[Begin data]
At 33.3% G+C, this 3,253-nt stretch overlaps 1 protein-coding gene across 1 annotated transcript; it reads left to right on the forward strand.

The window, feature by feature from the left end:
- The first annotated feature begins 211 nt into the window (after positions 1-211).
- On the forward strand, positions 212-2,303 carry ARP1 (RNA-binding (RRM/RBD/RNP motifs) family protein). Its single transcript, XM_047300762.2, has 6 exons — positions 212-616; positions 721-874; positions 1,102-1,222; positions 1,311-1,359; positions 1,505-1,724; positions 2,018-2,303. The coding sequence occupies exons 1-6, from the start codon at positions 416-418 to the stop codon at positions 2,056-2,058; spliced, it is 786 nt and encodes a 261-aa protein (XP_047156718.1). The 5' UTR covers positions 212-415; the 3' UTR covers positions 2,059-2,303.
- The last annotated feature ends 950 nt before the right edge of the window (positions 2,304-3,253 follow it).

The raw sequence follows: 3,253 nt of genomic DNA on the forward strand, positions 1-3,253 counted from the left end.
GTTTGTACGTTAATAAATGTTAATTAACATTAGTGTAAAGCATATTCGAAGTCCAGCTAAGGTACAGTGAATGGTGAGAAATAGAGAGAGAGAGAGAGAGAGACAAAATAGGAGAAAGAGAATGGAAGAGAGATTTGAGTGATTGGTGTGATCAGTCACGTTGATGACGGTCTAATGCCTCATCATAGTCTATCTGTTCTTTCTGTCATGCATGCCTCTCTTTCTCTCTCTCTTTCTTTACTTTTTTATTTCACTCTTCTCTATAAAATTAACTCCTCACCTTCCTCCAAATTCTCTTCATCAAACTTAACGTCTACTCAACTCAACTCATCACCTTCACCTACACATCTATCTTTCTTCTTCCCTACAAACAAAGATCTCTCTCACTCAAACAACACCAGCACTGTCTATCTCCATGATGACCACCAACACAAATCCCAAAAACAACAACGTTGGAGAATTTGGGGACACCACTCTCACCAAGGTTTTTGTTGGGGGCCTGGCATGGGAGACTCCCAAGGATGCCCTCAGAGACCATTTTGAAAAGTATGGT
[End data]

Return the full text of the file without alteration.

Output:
At 33.3% G+C, this 3,253-nt stretch overlaps 1 protein-coding gene across 1 annotated transcript; it reads left to right on the forward strand.

The window, feature by feature from the left end:
- The first annotated feature begins 211 nt into the window (after positions 1-211).
- On the forward strand, positions 212-2,303 carry ARP1 (RNA-binding (RRM/RBD/RNP motifs) family protein). Its single transcript, XM_047300762.2, has 6 exons — positions 212-616; positions 721-874; positions 1,102-1,222; positions 1,311-1,359; positions 1,505-1,724; positions 2,018-2,303. The coding sequence occupies exons 1-6, from the start codon at positions 416-418 to the stop codon at positions 2,056-2,058; spliced, it is 786 nt and encodes a 261-aa protein (XP_047156718.1). The 5' UTR covers positions 212-415; the 3' UTR covers positions 2,059-2,303.
- The last annotated feature ends 950 nt before the right edge of the window (positions 2,304-3,253 follow it).

The raw sequence follows: 3,253 nt of genomic DNA on the forward strand, positions 1-3,253 counted from the left end.
GTTTGTACGTTAATAAATGTTAATTAACATTAGTGTAAAGCATATTCGAAGTCCAGCTAAGGTACAGTGAATGGTGAGAAATAGAGAGAGAGAGAGAGAGAGACAAAATAGGAGAAAGAGAATGGAAGAGAGATTTGAGTGATTGGTGTGATCAGTCACGTTGATGACGGTCTAATGCCTCATCATAGTCTATCTGTTCTTTCTGTCATGCATGCCTCTCTTTCTCTCTCTCTTTCTTTACTTTTTTATTTCACTCTTCTCTATAAAATTAACTCCTCACCTTCCTCCAAATTCTCTTCATCAAACTTAACGTCTACTCAACTCAACTCATCACCTTCACCTACACATCTATCTTTCTTCTTCCCTACAAACAAAGATCTCTCTCACTCAAACAACACCAGCACTGTCTATCTCCATGATGACCACCAACACAAATCCCAAAAACAACAACGTTGGAGAATTTGGGGACACCACTCTCACCAAGGTTTTTGTTGGGGGCCTGGCATGGGAGACTCCCAAGGATGCCCTCAGAGACCATTTTGAAAAGTATGGT